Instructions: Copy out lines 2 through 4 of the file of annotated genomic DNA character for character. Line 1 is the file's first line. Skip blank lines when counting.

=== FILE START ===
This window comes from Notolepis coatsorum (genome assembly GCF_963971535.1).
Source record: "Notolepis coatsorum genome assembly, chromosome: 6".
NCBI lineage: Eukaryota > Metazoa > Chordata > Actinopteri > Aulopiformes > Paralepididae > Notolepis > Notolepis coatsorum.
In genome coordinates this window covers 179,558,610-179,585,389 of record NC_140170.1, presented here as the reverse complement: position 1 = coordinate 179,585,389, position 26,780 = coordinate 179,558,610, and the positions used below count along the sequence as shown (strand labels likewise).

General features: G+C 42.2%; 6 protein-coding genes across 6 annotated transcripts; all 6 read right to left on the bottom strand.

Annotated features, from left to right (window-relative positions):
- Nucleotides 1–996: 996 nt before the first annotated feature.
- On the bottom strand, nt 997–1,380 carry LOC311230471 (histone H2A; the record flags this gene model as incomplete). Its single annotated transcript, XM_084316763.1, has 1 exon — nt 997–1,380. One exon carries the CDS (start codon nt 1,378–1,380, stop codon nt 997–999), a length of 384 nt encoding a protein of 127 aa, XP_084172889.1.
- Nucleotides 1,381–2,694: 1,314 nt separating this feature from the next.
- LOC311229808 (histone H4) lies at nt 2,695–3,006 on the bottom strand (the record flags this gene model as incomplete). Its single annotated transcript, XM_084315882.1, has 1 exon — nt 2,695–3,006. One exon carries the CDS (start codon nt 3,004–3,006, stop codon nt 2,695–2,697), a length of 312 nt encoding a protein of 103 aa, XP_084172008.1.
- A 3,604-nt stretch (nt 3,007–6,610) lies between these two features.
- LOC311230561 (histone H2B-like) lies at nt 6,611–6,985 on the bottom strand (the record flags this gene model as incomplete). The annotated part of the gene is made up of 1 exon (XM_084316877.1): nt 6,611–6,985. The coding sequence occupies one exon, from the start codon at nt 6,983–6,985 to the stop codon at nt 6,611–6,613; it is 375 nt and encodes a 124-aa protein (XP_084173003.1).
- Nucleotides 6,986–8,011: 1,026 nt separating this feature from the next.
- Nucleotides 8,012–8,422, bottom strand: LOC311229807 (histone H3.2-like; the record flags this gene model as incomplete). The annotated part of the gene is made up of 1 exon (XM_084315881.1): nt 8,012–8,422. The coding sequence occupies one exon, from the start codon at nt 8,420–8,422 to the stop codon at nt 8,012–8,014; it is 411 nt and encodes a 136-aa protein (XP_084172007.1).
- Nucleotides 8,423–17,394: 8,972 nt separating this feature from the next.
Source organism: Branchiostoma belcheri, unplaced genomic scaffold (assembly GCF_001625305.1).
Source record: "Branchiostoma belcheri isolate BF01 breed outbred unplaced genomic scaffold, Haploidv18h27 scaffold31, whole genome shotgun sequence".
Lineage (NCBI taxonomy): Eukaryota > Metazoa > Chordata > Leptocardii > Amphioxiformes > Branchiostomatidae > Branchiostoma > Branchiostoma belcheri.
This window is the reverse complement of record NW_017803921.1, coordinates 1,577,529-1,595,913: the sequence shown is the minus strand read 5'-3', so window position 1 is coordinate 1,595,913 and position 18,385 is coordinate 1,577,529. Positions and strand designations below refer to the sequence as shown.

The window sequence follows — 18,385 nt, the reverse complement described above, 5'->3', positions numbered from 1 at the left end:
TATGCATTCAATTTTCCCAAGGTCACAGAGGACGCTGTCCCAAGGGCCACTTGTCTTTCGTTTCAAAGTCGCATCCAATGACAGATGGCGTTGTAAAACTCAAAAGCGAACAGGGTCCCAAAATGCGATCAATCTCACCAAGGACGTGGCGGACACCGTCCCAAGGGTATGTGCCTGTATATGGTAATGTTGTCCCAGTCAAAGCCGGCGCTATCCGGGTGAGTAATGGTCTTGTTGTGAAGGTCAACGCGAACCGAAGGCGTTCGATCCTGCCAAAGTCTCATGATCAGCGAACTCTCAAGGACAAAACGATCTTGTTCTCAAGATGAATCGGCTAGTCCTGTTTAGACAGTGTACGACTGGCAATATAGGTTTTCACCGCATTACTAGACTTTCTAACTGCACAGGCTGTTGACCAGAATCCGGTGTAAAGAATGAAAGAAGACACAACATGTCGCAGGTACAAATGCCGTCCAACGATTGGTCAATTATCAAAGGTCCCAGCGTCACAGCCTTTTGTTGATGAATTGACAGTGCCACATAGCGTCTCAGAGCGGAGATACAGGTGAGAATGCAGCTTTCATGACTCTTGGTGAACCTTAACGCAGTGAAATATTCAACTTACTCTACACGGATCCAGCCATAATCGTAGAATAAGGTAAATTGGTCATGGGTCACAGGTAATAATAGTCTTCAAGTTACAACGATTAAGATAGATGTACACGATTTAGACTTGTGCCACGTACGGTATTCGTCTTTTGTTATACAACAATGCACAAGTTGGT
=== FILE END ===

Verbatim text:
Source record: "Notolepis coatsorum genome assembly, chromosome: 6".
NCBI lineage: Eukaryota > Metazoa > Chordata > Actinopteri > Aulopiformes > Paralepididae > Notolepis > Notolepis coatsorum.
In genome coordinates this window covers 179,558,610-179,585,389 of record NC_140170.1, presented here as the reverse complement: position 1 = coordinate 179,585,389, position 26,780 = coordinate 179,558,610, and the positions used below count along the sequence as shown (strand labels likewise).